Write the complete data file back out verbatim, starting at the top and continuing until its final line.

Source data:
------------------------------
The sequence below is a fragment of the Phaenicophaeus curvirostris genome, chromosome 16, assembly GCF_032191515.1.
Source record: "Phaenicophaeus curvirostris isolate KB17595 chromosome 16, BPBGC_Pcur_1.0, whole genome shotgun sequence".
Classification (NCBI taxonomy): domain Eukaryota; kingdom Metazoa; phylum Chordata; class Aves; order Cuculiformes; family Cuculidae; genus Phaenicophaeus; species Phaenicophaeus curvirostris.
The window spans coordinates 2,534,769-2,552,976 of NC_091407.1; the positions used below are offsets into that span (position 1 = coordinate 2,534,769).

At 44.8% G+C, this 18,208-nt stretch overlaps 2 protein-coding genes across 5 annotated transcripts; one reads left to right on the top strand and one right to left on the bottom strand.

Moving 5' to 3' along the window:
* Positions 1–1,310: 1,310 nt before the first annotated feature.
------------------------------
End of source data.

The sequence below is a fragment of the Phaenicophaeus curvirostris genome, chromosome 16, assembly GCF_032191515.1.
Source record: "Phaenicophaeus curvirostris isolate KB17595 chromosome 16, BPBGC_Pcur_1.0, whole genome shotgun sequence".
Classification (NCBI taxonomy): domain Eukaryota; kingdom Metazoa; phylum Chordata; class Aves; order Cuculiformes; family Cuculidae; genus Phaenicophaeus; species Phaenicophaeus curvirostris.
The window spans coordinates 2,534,769-2,552,976 of NC_091407.1; the positions used below are offsets into that span (position 1 = coordinate 2,534,769).

At 44.8% G+C, this 18,208-nt stretch overlaps 2 protein-coding genes across 5 annotated transcripts; one reads left to right on the top strand and one right to left on the bottom strand.

Moving 5' to 3' along the window:
* Positions 1–1,310: 1,310 nt before the first annotated feature.